I thought I'd just spend one night down in the gorge, but I ended up staying a few. It was good to be living like that again, the river on the left and the fire on the right, sleeping on the hard ground. The first night I g on rail road walks, one-on-one with nearly all of my former students
We jump in the van and drive around the off beat towns of North Carolina, buying food to throw into tin foil and cook over the fire, shouting at each other over the music. In the front seat Tino says to me, "Those kids are overjoyed to see you."
At night, I drink wine from a water bottle, it's calm and quiet out and everyone is asleep. I lie back on one of the picnic tables thinking & thinking & thinking. Later on I crawl into the staff tent and lie down on my sleeping bag, spread out next to Matt and beneath Tino's swinging hammock. We're whispering- when we remember to- and Matt and I talk for a long time, until he's asleep, and I'm hovering close to it but still I'm thinking & thinking...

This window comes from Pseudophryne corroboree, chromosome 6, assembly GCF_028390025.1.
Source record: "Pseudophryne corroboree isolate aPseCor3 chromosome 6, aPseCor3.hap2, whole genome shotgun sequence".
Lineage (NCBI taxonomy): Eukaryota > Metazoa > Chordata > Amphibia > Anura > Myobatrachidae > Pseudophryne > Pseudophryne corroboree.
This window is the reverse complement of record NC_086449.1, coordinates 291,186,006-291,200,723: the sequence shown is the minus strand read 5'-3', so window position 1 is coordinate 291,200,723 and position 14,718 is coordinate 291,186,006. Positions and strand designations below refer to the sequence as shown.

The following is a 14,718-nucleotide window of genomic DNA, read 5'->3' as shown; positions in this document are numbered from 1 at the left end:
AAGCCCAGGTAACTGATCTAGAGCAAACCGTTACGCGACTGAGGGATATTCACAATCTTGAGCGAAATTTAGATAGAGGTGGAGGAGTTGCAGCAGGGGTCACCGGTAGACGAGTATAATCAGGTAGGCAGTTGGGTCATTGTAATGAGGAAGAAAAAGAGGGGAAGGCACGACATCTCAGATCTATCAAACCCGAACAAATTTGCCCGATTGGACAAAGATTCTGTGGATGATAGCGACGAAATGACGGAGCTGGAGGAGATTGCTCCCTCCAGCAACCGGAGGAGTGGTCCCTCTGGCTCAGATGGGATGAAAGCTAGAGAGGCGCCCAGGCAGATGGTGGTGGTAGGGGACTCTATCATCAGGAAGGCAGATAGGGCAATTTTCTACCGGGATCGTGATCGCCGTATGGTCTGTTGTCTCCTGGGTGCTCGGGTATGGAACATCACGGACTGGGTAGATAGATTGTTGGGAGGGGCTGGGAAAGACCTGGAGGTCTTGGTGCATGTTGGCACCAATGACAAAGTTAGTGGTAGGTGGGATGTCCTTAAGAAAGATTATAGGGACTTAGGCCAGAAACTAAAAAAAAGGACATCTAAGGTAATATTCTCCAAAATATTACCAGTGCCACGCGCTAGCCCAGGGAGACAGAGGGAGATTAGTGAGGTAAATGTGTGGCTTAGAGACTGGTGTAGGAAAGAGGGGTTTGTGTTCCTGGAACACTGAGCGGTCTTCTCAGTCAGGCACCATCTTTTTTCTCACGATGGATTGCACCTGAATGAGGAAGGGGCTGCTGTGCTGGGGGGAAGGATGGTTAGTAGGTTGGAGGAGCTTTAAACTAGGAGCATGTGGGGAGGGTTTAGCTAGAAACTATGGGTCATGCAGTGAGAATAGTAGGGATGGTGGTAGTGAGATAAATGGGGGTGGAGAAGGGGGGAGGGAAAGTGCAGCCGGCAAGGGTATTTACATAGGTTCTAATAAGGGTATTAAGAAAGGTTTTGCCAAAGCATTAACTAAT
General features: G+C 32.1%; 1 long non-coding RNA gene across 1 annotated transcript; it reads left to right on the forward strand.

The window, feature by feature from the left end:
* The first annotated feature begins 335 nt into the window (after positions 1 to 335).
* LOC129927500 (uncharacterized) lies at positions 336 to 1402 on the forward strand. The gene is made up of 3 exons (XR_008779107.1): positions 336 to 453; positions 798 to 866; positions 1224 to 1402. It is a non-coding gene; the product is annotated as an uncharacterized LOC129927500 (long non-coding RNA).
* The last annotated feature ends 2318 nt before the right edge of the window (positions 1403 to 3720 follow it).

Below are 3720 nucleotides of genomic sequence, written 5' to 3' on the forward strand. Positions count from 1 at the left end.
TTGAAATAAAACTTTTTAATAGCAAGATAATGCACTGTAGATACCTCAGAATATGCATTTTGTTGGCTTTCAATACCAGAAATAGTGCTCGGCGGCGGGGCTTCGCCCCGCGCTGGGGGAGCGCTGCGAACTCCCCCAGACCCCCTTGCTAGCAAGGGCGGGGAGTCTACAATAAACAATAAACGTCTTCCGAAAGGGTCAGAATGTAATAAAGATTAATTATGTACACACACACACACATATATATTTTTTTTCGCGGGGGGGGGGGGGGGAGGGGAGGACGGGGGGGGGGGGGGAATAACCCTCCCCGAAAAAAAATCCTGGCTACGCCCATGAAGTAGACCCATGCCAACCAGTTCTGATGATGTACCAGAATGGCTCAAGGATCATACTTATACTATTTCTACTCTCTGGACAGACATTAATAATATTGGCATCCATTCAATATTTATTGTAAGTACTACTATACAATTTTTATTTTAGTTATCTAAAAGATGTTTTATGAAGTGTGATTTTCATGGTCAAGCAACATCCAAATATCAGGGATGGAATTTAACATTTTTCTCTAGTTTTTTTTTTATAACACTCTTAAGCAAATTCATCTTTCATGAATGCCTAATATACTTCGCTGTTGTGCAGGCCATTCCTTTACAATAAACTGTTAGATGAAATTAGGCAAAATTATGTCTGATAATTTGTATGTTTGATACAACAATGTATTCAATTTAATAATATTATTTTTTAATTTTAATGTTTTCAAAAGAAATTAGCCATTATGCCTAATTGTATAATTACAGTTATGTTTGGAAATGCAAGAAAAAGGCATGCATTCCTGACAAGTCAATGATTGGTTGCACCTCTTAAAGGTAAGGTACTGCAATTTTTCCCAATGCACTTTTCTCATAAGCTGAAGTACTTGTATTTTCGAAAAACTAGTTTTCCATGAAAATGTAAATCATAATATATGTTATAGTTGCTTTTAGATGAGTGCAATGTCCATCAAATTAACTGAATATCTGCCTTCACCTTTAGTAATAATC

It would be so easy to roll away with this river life. To take a job teaching kayaking here at NOC, live in a tent or a house made of plywood and glue, live off of beer and sun, maybe develop of a taste for liquor. Spend the whole summer encased in the Gorge, surfacing in Asheville every now and then, a long 70 miles away.
Dog, sure. But me? I don't know. That's the thing, I DO NOT KNOW what I want.
Working at New River was like trying to teach algebra to a three ring circus. There were earthquakes shaking and volcanoes erupting all around and we had to navigate ourselves and someone else's kids around them, down big rivers and through customs at the Santiago airport and into the Canadian border, and try to give them an education and try to get some sleep at the same time.
Now, it's so easy to just drop in....you have all the time in the world to play and paddle and run around and take walks and listen to them...you do not have to plan for classes or teach them, or file discipline reports or do endless food shopping or worry about logistics or vans breaking down or study halls. And the kids are nice to me, you know? They're in good moods. Clay even gives up Shotgun to me without a fight. Without a word, even. Rest assured, it is not always so easy.
But being a visitor into your old life poses its own risks, I suppose-